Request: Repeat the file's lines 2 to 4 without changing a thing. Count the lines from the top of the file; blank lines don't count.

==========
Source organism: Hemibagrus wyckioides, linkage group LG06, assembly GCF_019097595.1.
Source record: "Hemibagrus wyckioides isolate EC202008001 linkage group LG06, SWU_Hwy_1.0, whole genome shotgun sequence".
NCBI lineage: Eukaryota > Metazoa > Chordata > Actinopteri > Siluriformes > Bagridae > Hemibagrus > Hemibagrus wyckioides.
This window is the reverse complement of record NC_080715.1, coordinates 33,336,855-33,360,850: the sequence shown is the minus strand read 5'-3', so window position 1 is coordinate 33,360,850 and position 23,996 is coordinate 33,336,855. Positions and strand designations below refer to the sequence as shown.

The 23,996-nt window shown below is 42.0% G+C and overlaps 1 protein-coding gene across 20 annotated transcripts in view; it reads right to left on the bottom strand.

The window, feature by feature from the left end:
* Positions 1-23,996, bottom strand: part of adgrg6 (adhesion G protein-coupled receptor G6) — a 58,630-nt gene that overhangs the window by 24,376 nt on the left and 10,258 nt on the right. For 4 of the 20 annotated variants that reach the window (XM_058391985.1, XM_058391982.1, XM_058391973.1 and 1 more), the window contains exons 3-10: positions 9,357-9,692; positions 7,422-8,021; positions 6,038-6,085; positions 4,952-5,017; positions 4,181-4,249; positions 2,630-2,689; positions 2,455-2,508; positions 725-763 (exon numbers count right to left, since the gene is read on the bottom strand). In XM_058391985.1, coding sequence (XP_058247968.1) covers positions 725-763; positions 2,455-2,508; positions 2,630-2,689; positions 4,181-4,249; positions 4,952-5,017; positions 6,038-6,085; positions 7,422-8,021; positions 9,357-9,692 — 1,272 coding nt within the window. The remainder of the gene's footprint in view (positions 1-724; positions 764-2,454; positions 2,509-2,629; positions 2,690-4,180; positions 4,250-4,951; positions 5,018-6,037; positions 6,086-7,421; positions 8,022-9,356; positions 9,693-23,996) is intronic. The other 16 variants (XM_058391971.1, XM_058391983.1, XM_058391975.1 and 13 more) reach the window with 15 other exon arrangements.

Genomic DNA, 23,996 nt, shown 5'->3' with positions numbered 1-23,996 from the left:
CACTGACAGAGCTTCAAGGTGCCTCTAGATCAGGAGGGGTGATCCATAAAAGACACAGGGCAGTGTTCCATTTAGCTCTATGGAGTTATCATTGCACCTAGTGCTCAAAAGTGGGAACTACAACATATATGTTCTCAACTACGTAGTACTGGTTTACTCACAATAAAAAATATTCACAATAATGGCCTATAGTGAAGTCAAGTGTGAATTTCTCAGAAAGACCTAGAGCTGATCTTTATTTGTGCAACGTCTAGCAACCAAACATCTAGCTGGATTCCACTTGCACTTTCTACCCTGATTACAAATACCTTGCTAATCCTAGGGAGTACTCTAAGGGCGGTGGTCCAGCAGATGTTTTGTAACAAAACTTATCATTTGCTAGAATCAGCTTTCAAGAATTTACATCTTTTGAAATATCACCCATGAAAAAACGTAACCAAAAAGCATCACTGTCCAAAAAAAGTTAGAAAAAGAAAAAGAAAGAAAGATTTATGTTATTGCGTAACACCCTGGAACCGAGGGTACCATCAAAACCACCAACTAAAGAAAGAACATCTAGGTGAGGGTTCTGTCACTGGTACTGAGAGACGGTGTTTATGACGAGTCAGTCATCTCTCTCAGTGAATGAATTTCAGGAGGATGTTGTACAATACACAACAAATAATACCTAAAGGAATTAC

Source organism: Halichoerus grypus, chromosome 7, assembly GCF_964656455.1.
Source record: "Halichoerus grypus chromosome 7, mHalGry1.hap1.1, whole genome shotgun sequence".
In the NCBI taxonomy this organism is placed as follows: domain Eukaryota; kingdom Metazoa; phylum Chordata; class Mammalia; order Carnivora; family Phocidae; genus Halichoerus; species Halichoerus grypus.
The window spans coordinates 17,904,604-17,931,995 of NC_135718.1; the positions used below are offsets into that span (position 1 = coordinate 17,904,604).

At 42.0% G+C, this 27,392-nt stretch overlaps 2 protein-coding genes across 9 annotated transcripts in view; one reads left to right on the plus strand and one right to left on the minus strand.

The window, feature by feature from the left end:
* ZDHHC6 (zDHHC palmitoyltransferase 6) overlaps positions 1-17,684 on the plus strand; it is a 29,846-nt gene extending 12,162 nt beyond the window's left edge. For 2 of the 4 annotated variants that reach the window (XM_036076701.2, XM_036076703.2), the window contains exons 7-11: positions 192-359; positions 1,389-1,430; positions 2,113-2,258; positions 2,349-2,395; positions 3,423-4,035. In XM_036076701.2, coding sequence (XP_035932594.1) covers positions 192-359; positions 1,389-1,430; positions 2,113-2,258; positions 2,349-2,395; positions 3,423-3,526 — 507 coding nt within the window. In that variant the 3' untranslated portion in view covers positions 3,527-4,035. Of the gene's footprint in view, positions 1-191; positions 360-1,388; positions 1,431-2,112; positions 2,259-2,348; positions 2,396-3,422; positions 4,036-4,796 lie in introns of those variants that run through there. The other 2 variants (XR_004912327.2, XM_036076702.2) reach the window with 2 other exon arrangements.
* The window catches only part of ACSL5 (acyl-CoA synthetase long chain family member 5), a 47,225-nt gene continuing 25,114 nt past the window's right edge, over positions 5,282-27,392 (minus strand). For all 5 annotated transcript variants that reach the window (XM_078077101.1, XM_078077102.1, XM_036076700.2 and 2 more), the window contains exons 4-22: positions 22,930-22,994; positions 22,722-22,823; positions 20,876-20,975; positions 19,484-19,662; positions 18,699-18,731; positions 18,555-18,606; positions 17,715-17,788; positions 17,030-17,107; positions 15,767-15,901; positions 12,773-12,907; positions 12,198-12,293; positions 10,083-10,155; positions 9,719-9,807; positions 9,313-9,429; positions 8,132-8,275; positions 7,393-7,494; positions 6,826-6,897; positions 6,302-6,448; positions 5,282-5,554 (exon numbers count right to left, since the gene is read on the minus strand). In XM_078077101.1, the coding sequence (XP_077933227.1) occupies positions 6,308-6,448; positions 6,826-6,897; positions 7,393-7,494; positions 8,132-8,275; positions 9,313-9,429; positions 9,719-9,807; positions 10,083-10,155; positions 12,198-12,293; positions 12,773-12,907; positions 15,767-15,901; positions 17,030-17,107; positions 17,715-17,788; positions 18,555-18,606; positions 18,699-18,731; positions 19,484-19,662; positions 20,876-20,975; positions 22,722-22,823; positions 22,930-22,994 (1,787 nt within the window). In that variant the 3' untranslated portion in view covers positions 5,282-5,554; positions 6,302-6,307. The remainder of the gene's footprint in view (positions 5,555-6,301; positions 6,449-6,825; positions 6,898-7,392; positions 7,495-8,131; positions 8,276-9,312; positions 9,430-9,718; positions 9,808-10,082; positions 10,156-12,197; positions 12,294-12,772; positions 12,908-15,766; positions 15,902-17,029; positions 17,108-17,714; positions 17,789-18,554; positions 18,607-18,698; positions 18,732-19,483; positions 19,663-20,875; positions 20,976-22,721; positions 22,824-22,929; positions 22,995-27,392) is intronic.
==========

Source record: "Hemibagrus wyckioides isolate EC202008001 linkage group LG06, SWU_Hwy_1.0, whole genome shotgun sequence".
NCBI lineage: Eukaryota > Metazoa > Chordata > Actinopteri > Siluriformes > Bagridae > Hemibagrus > Hemibagrus wyckioides.
This window is the reverse complement of record NC_080715.1, coordinates 33,336,855-33,360,850: the sequence shown is the minus strand read 5'-3', so window position 1 is coordinate 33,360,850 and position 23,996 is coordinate 33,336,855. Positions and strand designations below refer to the sequence as shown.